What is Cal-ESAR?
California Explorer Search and Rescue (Cal-ESAR) is a volunteer search and rescue team based in the San Francisco Bay Area. We respond to searches throughout Northern California from the Fresno area to the Oregon border and east to Nevada.
Chartered as Explorer Post 12 in 1969 with the Pacific Skyline Council of the Boy Scouts of America, and operating under the auspices of the State of California Office of Emergency Services, Cal-ESAR consists of youth and adults who volunteer their services and time to the citizens of California.
Cal-ESAR is a Charter Member of the Bay Area Search & Rescue Council, and serves as a SAR and training resource throughout California. Cal-ESAR actively recruits individuals of all ages and abilities and conducts a 6-month long training program to train them to perform various SAR and other emergency services functions.
What makes Cal-ESAR different from other Search & Rescue teams?
Unlike most search and rescue teams, Cal-ESAR doesn't operate in just one county. Instead, we are deployed to help other counties and SAR organizations throughout Northern California by the California State Office of Emergency Services.
Additionally, we specialize in operations where members need to self-support for 72 hours (in essence, backpacking without returning to a basecamp.)
California Explorer Search & Rescue (or Cal-ESAR) is a part of the Explorer Program of the Boy Scouts of America. This co-ed program is for ages 15-20, and is designed "to promote the ability of boys, young men and women, to do things for themselves and for others, to train them in Scoutcraft, and to teach them patriotism, courage, self-reliance, and kindred virtues."
Post 12 was chartered in 1969, and is sponsored by the San Mateo Elks Club. Members 21 years and older serve as adult advisers for the Explorer Post.
Each Explorer Post has an area of specialty or emphasis. Some of the more common ones are: police, fire, aviation, railroading, emergency medicine, seamanship, outdoor adventure, and search & rescue. In March of 1972, Post 12 decided to change its emphasis from Outdoor Adventure to Search & Rescue (SAR). At that time, Explorer SAR (ESAR) units were virtually unknown in California, but had been active and thriving in the State of Washington since 1955. To get more information, a group of members contacted the Washington ESAR coordinator to find out what the program was all about. What resulted was two years of intense organization and training, with assistance from Special Forces and Green Beret units.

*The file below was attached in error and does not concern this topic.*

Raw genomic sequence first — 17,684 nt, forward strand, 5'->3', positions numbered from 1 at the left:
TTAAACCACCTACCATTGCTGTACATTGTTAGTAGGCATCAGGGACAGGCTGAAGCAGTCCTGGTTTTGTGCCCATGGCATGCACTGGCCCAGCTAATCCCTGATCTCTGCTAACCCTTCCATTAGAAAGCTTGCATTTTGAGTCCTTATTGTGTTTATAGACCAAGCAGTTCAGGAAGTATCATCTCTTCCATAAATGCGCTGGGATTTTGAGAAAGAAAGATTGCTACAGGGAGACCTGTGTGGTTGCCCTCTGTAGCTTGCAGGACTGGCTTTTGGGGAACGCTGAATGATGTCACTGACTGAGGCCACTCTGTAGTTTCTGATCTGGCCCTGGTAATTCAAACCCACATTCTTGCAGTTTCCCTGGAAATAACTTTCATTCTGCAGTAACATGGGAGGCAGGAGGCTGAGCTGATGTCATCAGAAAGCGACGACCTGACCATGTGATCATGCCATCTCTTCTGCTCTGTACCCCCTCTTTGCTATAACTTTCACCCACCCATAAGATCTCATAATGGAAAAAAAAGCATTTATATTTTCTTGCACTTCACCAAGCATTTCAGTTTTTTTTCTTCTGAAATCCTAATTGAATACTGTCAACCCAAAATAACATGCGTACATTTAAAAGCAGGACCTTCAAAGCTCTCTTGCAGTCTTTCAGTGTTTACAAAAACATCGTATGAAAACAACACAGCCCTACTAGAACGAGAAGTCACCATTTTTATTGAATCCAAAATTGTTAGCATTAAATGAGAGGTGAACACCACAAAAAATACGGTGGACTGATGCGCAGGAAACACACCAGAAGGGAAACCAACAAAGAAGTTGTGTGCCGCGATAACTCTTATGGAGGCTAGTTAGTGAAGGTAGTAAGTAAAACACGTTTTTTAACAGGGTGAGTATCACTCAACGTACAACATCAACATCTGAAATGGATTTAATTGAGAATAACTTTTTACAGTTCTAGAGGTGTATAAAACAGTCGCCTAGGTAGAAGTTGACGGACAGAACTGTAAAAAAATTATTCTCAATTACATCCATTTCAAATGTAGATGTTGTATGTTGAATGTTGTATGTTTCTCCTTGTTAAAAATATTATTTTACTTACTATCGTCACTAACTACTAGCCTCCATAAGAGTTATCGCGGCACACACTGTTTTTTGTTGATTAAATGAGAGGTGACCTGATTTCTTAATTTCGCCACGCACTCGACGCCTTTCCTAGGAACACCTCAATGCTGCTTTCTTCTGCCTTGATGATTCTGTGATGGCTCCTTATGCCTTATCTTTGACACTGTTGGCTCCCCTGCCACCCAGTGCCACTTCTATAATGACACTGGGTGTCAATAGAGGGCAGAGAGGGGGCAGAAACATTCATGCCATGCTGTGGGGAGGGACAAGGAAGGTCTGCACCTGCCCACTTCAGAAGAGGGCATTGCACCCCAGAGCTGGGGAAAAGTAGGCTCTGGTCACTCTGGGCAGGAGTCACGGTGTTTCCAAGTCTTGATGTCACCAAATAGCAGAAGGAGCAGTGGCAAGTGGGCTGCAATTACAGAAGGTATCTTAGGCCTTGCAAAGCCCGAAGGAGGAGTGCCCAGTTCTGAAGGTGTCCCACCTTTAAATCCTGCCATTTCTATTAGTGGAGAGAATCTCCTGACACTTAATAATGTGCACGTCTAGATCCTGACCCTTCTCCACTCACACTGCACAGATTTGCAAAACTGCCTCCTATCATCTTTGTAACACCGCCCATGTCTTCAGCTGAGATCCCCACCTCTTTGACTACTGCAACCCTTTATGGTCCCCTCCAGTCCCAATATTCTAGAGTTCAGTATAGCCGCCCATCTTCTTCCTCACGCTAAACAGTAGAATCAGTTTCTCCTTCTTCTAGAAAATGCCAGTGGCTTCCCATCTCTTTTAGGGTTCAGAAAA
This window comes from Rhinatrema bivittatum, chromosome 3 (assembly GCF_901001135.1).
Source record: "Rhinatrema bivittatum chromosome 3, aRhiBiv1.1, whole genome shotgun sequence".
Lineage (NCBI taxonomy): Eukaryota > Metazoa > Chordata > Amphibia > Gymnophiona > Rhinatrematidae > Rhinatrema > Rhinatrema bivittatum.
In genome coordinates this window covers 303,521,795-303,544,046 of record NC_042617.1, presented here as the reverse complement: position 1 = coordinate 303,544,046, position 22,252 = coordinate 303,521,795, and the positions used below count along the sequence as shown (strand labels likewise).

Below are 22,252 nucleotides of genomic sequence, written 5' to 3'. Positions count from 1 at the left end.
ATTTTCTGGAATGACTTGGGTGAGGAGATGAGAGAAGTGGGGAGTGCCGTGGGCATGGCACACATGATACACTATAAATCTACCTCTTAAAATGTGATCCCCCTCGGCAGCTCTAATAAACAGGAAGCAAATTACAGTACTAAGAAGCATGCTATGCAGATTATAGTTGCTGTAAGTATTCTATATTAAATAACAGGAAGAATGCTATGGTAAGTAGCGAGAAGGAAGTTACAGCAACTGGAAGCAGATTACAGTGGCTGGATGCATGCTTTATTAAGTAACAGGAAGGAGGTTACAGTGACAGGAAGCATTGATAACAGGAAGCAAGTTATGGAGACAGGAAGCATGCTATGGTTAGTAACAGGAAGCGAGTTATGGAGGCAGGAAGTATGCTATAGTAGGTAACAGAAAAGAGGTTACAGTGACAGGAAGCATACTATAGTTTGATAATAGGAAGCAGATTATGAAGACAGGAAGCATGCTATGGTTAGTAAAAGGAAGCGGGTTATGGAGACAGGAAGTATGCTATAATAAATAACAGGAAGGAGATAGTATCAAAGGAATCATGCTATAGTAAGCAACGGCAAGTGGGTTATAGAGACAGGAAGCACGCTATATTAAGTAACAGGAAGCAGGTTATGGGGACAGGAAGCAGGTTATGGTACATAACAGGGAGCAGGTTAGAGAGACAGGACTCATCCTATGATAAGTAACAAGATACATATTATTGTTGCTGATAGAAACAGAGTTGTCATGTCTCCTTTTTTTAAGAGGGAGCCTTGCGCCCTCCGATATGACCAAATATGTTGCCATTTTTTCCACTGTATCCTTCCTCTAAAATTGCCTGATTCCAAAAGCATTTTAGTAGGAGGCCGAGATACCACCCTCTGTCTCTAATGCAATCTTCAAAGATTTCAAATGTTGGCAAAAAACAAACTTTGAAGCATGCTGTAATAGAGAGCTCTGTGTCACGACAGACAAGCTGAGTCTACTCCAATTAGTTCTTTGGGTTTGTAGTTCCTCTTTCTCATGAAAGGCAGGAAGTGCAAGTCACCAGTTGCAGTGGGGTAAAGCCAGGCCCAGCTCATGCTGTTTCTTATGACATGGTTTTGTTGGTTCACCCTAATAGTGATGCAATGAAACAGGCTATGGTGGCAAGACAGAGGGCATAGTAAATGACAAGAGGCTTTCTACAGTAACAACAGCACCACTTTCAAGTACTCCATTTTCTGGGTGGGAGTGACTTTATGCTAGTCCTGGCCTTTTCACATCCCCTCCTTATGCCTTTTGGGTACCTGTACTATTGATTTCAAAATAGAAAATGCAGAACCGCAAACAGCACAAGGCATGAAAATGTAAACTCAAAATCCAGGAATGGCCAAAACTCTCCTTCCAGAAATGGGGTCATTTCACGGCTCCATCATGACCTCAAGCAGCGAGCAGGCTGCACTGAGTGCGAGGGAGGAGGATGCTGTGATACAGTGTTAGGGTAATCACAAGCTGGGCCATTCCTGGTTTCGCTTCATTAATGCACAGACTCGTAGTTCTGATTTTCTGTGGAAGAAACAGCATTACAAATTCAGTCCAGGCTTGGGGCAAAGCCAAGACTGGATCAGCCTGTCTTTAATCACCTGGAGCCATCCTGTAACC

In 1974, Post 12 became the first certified ESAR unit in California, and adopted the name of San Mateo Explorer Search and Rescue, or SMESAR. SMESAR began responding to SARs and performed other public service activities from that time. In 1986, Post 12 changed its name to California Explorer Search & Rescue, or Cal-ESAR to reflect its change of affiliation from the County of San Mateo to the State of California Office of Emergency Services in Sacramento. In doing so, Post 12 became the first and only ESAR unit in California that has a statewide area of response.
In the years that have followed, Cal-ESAR has assisted in over 200 SAR and community service missions, and has responded from one end of the state to the other. Some of the more publicized missions include: the Loma Prieta Earthquake, Oakland Firestorm, Vietnam Babylift, Polly Klaas, Jason Rother Search, Yosemite Forest Fire, Papal Visit, First Aid Support, Sandra Cantu, and Xiana Fairchild.
Cal-ESAR members also teach classes for the community at large on a regular basis as a form of community service, and as a means of preventive search and rescue. These classes include First Aid, CPR, Hug-A-Tree, Wilderness Navigation, Outdoor Survival, Amateur Radio Training, to name but a few.
California Explorer Search & Rescue's mission is three-fold, namely:
- To pursue the goals of Scouting
- To provide search and rescue services to the State of California and other agencies
- To provide service to the local community.
The activities we've pursued during the last 20-some years have all been directed towards these objectives. We hope that if you are interested, you'll join us in our journey, and help us to write the next chapter in the history of Cal-ESAR.